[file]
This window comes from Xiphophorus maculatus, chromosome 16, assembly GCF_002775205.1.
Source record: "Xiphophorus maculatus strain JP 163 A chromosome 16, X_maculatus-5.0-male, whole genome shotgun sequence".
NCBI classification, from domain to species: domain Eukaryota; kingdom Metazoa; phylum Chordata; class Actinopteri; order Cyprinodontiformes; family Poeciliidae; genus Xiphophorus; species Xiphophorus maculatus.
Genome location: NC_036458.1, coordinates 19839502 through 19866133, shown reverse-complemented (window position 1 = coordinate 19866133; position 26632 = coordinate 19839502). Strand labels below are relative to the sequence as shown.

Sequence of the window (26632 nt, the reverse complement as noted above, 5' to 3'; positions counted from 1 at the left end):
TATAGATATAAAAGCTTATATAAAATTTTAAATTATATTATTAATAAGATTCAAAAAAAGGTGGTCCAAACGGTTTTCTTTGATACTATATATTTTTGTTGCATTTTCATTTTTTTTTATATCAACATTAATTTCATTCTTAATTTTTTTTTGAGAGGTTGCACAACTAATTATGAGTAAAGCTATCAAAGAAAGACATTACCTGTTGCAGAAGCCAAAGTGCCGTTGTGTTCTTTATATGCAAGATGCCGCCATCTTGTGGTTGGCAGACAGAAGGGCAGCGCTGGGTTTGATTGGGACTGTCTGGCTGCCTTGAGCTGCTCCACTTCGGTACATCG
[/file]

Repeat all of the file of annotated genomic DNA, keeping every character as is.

This window comes from Xiphophorus maculatus, chromosome 16, assembly GCF_002775205.1.
Source record: "Xiphophorus maculatus strain JP 163 A chromosome 16, X_maculatus-5.0-male, whole genome shotgun sequence".
NCBI classification, from domain to species: domain Eukaryota; kingdom Metazoa; phylum Chordata; class Actinopteri; order Cyprinodontiformes; family Poeciliidae; genus Xiphophorus; species Xiphophorus maculatus.
Genome location: NC_036458.1, coordinates 19839502 through 19866133, shown reverse-complemented (window position 1 = coordinate 19866133; position 26632 = coordinate 19839502). Strand labels below are relative to the sequence as shown.

Sequence of the window (26632 nt, the reverse complement as noted above, 5' to 3'; positions counted from 1 at the left end):
TATAGATATAAAAGCTTATATAAAATTTTAAATTATATTATTAATAAGATTCAAAAAAAGGTGGTCCAAACGGTTTTCTTTGATACTATATATTTTTGTTGCATTTTCATTTTTTTTTATATCAACATTAATTTCATTCTTAATTTTTTTTTGAGAGGTTGCACAACTAATTATGAGTAAAGCTATCAAAGAAAGACATTACCTGTTGCAGAAGCCAAAGTGCCGTTGTGTTCTTTATATGCAAGATGCCGCCATCTTGTGGTTGGCAGACAGAAGGGCAGCGCTGGGTTTGATTGGGACTGTCTGGCTGCCTTGAGCTGCTCCACTTCGGTACATCG